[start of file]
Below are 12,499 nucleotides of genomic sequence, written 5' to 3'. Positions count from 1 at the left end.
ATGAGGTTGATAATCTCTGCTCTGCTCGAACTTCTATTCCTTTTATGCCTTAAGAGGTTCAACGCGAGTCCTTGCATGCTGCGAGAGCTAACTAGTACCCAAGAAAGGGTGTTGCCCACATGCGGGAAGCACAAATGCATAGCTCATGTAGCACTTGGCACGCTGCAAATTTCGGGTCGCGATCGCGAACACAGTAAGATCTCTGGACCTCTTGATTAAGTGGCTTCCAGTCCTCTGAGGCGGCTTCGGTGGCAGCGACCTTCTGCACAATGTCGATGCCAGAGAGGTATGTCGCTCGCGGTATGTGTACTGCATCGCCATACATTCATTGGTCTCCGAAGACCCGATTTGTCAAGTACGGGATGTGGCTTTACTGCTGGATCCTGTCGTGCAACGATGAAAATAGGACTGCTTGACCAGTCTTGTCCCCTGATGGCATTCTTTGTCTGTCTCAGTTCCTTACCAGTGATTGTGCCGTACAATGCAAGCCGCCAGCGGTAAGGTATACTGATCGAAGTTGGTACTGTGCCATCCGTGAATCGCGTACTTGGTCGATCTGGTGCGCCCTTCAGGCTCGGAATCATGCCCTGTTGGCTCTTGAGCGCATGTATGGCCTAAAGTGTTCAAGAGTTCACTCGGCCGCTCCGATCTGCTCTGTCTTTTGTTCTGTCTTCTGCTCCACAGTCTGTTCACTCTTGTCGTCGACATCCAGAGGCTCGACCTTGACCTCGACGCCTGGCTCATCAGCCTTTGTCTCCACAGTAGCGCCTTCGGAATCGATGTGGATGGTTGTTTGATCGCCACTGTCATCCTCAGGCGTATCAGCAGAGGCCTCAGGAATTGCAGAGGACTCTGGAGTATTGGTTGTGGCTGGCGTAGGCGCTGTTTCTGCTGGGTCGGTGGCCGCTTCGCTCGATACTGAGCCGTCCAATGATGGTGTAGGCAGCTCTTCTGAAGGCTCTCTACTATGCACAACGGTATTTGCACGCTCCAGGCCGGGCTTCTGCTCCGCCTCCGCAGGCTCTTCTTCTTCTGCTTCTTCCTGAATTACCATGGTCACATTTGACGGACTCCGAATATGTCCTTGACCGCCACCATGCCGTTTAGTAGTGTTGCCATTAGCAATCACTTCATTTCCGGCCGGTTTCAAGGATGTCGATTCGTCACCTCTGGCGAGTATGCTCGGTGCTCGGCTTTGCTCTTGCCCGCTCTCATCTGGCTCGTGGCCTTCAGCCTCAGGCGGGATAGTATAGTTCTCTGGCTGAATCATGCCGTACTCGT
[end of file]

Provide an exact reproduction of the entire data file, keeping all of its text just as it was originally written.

Below are 12,499 nucleotides of genomic sequence, written 5' to 3'. Positions count from 1 at the left end.
ATGAGGTTGATAATCTCTGCTCTGCTCGAACTTCTATTCCTTTTATGCCTTAAGAGGTTCAACGCGAGTCCTTGCATGCTGCGAGAGCTAACTAGTACCCAAGAAAGGGTGTTGCCCACATGCGGGAAGCACAAATGCATAGCTCATGTAGCACTTGGCACGCTGCAAATTTCGGGTCGCGATCGCGAACACAGTAAGATCTCTGGACCTCTTGATTAAGTGGCTTCCAGTCCTCTGAGGCGGCTTCGGTGGCAGCGACCTTCTGCACAATGTCGATGCCAGAGAGGTATGTCGCTCGCGGTATGTGTACTGCATCGCCATACATTCATTGGTCTCCGAAGACCCGATTTGTCAAGTACGGGATGTGGCTTTACTGCTGGATCCTGTCGTGCAACGATGAAAATAGGACTGCTTGACCAGTCTTGTCCCCTGATGGCATTCTTTGTCTGTCTCAGTTCCTTACCAGTGATTGTGCCGTACAATGCAAGCCGCCAGCGGTAAGGTATACTGATCGAAGTTGGTACTGTGCCATCCGTGAATCGCGTACTTGGTCGATCTGGTGCGCCCTTCAGGCTCGGAATCATGCCCTGTTGGCTCTTGAGCGCATGTATGGCCTAAAGTGTTCAAGAGTTCACTCGGCCGCTCCGATCTGCTCTGTCTTTTGTTCTGTCTTCTGCTCCACAGTCTGTTCACTCTTGTCGTCGACATCCAGAGGCTCGACCTTGACCTCGACGCCTGGCTCATCAGCCTTTGTCTCCACAGTAGCGCCTTCGGAATCGATGTGGATGGTTGTTTGATCGCCACTGTCATCCTCAGGCGTATCAGCAGAGGCCTCAGGAATTGCAGAGGACTCTGGAGTATTGGTTGTGGCTGGCGTAGGCGCTGTTTCTGCTGGGTCGGTGGCCGCTTCGCTCGATACTGAGCCGTCCAATGATGGTGTAGGCAGCTCTTCTGAAGGCTCTCTACTATGCACAACGGTATTTGCACGCTCCAGGCCGGGCTTCTGCTCCGCCTCCGCAGGCTCTTCTTCTTCTGCTTCTTCCTGAATTACCATGGTCACATTTGACGGACTCCGAATATGTCCTTGACCGCCACCATGCCGTTTAGTAGTGTTGCCATTAGCAATCACTTCATTTCCGGCCGGTTTCAAGGATGTCGATTCGTCACCTCTGGCGAGTATGCTCGGTGCTCGGCTTTGCTCTTGCCCGCTCTCATCTGGCTCGTGGCCTTCAGCCTCAGGCGGGATAGTATAGTTCTCTGGCTGAATCATGCCGTACTCGT